Looking for some more culture in your life? Are your children promising artists that just need some direction, or are you simply searching for a fun yet enriching weekend activity for the entire family? If so, all of your needs can be fulfilled in one stop.
The Lorton Workhouse Arts Center, located at 9601 Ox Road, provides not only a creative outlet for artists and performers of all ages but a physical space for the community to gather to enjoy live entertainment, good food and even better company throughout the year. This summer, however, promises to be perhaps the most exciting time Workhouse officials can remember, as a new slate of activities will be offered.
"Our goal [this summer] is to have community events to have people get out to the Workhouse and see what we’re all about," said Caren Hearne, the Workhouse’s theater director. "We’ve got art, music, food and more. We’re really integrating everything."
The Workhouse, situated on 55 acres of land in the former D.C. Workhouse and Reformatory, has visual and performing arts studio and exhibition space, cooperative studios, performance and theater venues, dedicated gallery space, and event facilities. The Workhouse also has the Workhouse Arts Guild, in which local artists use studio space to create pieces using all media and then get the opportunity to showcase their work in one of the Workhouse’s galleries. These amenities, however perfect for a professional artist, leave something to be desired by the typical visitor.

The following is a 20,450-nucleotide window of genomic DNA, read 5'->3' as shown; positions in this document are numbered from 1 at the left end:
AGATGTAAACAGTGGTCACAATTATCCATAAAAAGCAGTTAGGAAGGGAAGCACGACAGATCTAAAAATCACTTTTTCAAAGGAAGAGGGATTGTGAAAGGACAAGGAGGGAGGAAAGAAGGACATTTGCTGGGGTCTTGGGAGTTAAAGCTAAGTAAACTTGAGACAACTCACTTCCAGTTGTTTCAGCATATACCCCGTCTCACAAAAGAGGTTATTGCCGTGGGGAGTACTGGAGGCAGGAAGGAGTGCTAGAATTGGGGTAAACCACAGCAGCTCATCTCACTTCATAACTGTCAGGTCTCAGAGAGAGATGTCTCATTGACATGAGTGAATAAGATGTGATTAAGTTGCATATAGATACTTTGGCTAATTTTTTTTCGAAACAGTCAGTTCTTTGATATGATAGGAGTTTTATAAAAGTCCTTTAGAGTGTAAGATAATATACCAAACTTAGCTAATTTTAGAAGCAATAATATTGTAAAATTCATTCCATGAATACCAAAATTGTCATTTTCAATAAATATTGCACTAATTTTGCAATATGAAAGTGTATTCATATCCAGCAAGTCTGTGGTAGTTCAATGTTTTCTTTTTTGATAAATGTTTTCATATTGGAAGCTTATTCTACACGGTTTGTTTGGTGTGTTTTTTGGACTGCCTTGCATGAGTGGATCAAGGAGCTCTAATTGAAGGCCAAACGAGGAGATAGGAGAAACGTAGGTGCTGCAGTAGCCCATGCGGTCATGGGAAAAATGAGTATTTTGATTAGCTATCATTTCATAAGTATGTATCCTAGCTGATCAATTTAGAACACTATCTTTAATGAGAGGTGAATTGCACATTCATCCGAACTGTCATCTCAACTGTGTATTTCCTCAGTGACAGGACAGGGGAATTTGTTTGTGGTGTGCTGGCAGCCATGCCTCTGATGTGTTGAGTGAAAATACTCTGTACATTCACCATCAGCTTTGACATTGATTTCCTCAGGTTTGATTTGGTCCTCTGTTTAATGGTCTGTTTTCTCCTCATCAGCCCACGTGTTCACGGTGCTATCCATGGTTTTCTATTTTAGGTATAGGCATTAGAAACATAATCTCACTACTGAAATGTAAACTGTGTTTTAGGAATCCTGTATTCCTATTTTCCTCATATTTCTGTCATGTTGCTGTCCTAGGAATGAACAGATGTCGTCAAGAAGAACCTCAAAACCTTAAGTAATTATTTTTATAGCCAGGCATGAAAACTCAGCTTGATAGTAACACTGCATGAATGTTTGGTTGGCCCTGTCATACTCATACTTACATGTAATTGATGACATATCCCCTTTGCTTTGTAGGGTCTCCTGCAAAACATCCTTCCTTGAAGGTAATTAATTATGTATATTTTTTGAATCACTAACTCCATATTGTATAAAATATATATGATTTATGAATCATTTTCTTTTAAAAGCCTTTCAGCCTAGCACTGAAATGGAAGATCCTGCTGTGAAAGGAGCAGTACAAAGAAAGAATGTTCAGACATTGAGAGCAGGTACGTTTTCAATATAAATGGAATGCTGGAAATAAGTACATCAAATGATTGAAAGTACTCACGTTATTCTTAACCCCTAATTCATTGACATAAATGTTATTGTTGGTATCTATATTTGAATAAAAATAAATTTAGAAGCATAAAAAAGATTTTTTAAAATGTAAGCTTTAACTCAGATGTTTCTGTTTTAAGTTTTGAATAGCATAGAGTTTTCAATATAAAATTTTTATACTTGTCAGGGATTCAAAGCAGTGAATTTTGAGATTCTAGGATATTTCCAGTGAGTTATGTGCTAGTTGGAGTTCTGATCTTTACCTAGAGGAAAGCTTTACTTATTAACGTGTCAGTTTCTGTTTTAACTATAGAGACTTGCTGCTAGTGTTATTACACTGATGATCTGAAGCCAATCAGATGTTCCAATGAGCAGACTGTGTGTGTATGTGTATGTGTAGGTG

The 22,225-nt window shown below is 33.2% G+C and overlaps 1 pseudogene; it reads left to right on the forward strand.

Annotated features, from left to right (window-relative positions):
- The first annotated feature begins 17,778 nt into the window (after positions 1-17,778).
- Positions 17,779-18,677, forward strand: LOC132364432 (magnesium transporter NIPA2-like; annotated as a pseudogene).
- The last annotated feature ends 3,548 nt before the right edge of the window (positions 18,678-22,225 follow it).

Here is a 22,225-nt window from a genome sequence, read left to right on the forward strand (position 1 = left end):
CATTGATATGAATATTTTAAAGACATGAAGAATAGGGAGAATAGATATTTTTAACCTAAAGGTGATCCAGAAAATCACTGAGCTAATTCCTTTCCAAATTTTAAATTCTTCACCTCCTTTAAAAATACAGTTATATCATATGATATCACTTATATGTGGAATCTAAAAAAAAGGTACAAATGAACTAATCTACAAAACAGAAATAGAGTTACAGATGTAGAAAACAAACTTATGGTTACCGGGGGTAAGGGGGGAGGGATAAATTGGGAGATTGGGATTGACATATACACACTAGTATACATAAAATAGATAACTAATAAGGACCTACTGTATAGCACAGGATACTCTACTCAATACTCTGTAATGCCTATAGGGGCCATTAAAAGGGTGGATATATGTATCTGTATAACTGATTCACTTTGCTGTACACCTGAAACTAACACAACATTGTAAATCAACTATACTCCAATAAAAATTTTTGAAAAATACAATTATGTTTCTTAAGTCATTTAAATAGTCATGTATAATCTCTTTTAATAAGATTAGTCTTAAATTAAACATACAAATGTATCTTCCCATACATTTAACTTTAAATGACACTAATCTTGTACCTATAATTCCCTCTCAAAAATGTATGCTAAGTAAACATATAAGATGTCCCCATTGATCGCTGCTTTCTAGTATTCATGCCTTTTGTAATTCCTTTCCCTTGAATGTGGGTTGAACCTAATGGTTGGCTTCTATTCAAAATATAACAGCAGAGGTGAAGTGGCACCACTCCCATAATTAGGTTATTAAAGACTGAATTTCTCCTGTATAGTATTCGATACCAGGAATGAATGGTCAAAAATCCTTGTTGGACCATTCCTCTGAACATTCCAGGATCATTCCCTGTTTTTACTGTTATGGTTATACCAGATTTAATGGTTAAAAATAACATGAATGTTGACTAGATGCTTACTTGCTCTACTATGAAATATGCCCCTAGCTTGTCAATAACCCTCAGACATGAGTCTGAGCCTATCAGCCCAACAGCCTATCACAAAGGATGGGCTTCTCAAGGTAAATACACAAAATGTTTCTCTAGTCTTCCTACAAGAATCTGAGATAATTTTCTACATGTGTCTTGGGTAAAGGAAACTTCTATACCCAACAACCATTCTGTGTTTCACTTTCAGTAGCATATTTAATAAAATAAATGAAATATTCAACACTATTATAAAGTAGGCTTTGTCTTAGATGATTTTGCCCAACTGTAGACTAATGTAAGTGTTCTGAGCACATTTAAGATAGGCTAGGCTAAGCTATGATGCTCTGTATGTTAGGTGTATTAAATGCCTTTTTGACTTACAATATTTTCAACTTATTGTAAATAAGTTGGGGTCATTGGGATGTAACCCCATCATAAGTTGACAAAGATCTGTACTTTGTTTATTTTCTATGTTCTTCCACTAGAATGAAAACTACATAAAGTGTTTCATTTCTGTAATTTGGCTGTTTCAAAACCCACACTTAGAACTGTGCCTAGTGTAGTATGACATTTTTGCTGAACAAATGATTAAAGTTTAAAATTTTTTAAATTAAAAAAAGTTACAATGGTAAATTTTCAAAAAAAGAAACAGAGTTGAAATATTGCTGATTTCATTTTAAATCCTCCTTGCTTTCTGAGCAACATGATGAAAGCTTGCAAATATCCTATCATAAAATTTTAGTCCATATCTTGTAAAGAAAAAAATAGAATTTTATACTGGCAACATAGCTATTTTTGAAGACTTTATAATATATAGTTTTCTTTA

So, in response, the Workhouse has created a slate of summer events, many of which are free, that offer something for every member of the family. The summer’s highlight event, the Patriotic Picnic, is slated for Saturday, July 3, and according to Workhouse spokesman Camela Speer, will provide the template for a series of events to follow later in the summer. The picnic’s main draw will be the three live musical performances from Thrive, New Dominion Choraliers and the Rebel Red Dixie Band, but other activities will be offered throughout the day. Event planner Courtney Arzu said that each of the Workhouse’s studios will have an artist demonstration and the KidsZone will also be open for children to create and take home a piece of art.
"It’s a free event, and there’s something for everyone," Arzu said. "It’s a fun, Patriotic
family escape into arts and entertainment."
The Workhouse Ice Cream Social will return for its second year on July 10, but this time, attendees will be able to take a souvenir with them besides a brain freeze. This year, for $15, guests can purchase a bowl made by one of the Workhouse’s ceramics artists and use it to eat all the ice cream they want. Other events include the Centennial Celebration slated for Saturday, Sept. 4, which marks the 100th anniversary of the reformatory’s opening, and the Workhouse’s Second Anniversary Celebration on Saturday, Sept. 11. Both of these events will be structured like the Patriotic Picnic, complete with music, food, an open house and artist demonstrations.
"We try to keep our events free and open so that we can get people to come out with their families and enjoy the day," Speer said. "We’re very excited about all the things we have going on this summer."